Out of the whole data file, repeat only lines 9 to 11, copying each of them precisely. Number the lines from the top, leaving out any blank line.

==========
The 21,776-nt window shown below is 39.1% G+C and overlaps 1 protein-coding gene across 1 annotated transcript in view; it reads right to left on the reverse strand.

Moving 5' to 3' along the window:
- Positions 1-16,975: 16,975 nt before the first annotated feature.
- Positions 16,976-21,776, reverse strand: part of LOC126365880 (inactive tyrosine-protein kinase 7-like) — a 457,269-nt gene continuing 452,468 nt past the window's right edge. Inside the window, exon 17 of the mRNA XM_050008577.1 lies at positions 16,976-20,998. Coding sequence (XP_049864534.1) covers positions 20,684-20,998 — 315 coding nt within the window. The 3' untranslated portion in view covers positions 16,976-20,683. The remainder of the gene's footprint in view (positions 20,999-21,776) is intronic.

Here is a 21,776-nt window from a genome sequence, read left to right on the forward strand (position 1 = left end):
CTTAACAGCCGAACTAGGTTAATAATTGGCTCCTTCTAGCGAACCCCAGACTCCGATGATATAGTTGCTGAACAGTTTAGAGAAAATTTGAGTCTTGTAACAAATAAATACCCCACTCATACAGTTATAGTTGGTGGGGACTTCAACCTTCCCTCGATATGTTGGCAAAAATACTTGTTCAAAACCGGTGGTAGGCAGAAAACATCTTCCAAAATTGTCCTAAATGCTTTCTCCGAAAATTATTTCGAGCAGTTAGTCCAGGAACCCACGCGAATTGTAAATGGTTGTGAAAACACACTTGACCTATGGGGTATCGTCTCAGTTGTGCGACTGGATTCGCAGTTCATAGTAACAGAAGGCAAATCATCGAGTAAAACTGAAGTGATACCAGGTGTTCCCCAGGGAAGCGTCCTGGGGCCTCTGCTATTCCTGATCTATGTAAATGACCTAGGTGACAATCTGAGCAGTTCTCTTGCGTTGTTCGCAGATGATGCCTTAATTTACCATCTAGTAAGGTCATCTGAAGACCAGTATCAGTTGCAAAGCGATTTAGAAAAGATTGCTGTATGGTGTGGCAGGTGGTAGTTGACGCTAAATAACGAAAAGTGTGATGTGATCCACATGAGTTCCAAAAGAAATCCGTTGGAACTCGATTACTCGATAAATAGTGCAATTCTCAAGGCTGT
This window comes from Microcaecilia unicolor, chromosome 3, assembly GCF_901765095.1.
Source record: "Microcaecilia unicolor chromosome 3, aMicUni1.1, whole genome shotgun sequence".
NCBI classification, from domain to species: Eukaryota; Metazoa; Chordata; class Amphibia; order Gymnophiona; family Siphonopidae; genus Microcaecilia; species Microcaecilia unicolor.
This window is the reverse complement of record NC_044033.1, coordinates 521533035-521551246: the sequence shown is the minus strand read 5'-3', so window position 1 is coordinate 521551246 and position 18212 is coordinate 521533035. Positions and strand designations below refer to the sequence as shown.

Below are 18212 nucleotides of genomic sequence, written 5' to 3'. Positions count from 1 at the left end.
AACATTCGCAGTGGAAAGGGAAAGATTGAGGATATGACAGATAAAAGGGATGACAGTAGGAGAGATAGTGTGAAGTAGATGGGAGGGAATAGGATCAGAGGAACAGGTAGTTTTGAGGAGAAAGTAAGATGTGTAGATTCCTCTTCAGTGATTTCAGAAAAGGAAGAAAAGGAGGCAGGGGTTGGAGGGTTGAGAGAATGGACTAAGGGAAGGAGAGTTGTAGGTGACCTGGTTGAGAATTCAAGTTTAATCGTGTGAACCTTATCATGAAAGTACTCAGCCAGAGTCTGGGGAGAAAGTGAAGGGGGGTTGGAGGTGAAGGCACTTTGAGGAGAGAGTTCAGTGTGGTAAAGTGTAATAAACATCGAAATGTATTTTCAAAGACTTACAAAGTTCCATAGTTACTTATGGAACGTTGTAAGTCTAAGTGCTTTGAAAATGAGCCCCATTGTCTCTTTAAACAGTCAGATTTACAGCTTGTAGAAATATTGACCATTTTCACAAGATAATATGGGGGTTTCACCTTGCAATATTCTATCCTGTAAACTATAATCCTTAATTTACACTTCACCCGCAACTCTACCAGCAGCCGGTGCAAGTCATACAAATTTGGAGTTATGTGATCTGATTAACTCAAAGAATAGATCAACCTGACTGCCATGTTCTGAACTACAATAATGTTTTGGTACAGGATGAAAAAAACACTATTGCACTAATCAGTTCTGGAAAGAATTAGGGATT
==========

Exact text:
NCBI classification, from domain to species: Eukaryota; Metazoa; Chordata; class Amphibia; order Gymnophiona; family Siphonopidae; genus Microcaecilia; species Microcaecilia unicolor.
This window is the reverse complement of record NC_044033.1, coordinates 521533035-521551246: the sequence shown is the minus strand read 5'-3', so window position 1 is coordinate 521551246 and position 18212 is coordinate 521533035. Positions and strand designations below refer to the sequence as shown.

Below are 18212 nucleotides of genomic sequence, written 5' to 3'. Positions count from 1 at the left end.